Brave Queen’s University researchers have examined behaviour between predator and prey in the wild.
They began with the basic understanding that most of the time the bigger the animal, the faster they run. However, it turns out smaller animals have an advantage too.
The study showed that big animals exert greater forces when turning and have relatively less power to do this in comparison to smaller animals, which can turn quicker and easier.
Obviously, the only way to test this was to tag accelerators to the fastest land mammal – which if you haven’t guessed by this point is the cheetah – and see how they deal with prey of different sizes.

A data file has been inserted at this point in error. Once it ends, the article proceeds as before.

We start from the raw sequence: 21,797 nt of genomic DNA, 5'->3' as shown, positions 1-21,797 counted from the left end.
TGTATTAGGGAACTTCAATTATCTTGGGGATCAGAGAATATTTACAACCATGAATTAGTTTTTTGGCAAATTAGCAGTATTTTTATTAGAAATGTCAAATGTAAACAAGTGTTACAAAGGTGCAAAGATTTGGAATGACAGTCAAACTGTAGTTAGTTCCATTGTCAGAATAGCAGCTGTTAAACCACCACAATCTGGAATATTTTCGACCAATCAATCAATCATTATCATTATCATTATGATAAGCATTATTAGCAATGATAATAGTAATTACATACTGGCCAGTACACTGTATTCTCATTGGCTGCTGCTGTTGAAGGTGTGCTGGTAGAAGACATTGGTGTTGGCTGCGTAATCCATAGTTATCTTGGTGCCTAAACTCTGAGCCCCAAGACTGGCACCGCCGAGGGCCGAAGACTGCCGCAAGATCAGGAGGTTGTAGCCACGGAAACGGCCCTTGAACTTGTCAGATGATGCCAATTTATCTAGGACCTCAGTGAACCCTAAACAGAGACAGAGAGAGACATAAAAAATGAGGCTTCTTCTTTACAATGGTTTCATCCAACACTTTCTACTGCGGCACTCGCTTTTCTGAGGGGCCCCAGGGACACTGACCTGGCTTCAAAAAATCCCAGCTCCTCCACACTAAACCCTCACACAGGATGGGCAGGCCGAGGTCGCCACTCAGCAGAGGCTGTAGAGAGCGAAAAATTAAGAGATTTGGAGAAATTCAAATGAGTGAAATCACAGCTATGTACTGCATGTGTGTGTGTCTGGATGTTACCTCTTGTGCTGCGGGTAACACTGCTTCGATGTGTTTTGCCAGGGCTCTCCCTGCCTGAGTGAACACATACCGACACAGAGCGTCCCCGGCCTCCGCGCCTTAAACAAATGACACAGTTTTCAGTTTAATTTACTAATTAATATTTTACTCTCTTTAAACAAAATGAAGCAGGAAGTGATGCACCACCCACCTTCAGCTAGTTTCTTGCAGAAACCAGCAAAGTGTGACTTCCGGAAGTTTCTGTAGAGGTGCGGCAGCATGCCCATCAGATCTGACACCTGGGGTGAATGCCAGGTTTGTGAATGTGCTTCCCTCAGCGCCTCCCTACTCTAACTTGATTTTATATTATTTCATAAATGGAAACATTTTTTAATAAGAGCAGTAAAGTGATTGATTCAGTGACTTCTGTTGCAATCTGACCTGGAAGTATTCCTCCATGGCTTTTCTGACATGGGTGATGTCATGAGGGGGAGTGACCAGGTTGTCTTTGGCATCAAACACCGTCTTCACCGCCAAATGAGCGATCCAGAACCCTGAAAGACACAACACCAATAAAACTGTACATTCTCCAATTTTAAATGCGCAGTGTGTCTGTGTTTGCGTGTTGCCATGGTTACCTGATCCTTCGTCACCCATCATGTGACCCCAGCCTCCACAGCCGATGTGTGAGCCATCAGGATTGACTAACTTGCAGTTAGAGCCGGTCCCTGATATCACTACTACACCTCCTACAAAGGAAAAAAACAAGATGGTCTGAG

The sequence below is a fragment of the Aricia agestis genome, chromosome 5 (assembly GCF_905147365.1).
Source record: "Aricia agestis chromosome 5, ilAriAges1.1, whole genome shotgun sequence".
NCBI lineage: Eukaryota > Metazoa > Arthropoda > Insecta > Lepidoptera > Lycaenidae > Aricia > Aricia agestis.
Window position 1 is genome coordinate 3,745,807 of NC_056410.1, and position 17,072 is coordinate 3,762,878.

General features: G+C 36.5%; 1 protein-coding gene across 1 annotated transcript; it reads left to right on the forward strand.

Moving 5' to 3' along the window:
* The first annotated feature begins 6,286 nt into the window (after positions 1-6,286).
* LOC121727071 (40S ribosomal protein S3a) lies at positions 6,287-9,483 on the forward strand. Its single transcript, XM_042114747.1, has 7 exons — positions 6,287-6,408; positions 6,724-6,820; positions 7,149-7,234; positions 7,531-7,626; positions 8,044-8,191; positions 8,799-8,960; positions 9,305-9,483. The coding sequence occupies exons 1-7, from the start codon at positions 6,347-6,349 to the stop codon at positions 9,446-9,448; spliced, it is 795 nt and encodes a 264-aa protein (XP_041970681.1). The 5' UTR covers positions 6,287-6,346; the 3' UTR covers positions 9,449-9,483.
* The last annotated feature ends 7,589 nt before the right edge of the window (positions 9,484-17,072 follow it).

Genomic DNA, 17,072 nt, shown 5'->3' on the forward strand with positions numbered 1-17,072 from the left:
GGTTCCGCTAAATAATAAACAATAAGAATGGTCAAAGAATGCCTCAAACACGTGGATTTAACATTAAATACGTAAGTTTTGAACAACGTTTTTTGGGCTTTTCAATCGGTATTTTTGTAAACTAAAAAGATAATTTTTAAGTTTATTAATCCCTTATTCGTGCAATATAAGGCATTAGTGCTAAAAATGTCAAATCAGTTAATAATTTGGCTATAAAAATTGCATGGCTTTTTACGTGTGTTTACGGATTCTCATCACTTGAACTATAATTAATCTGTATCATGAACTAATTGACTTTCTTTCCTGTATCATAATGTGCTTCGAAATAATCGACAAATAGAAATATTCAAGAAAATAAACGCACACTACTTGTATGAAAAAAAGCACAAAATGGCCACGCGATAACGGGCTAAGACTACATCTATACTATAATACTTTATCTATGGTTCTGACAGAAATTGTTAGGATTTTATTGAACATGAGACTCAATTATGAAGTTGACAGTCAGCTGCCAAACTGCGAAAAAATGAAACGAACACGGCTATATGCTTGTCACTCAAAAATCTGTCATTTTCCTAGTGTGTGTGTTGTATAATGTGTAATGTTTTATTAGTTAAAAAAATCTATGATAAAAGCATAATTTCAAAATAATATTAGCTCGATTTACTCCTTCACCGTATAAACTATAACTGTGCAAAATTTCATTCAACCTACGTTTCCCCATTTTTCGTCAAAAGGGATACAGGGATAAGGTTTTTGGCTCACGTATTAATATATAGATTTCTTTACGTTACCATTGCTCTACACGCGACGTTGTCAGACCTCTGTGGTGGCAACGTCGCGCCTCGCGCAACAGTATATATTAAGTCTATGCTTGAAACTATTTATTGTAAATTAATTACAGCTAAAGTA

These cheetahs chased anything and everything from small hares to ostriches (which can actually run really fast). However, when pursing the smaller prey the cheetahs turned more often and more sharply, probably following the path of the prey.
Dr Scantlebury from the School of Biological Sciences at Queen’s University said: “This truly shows how both predators and prey are involved in an evolutionary arms race important for each of their own survival – to catch dinner or avoid being eaten.
“Predator chases are governed by fundamental principles, which include not being able to turn abruptly if you are travelling fast, or indeed if you are large.”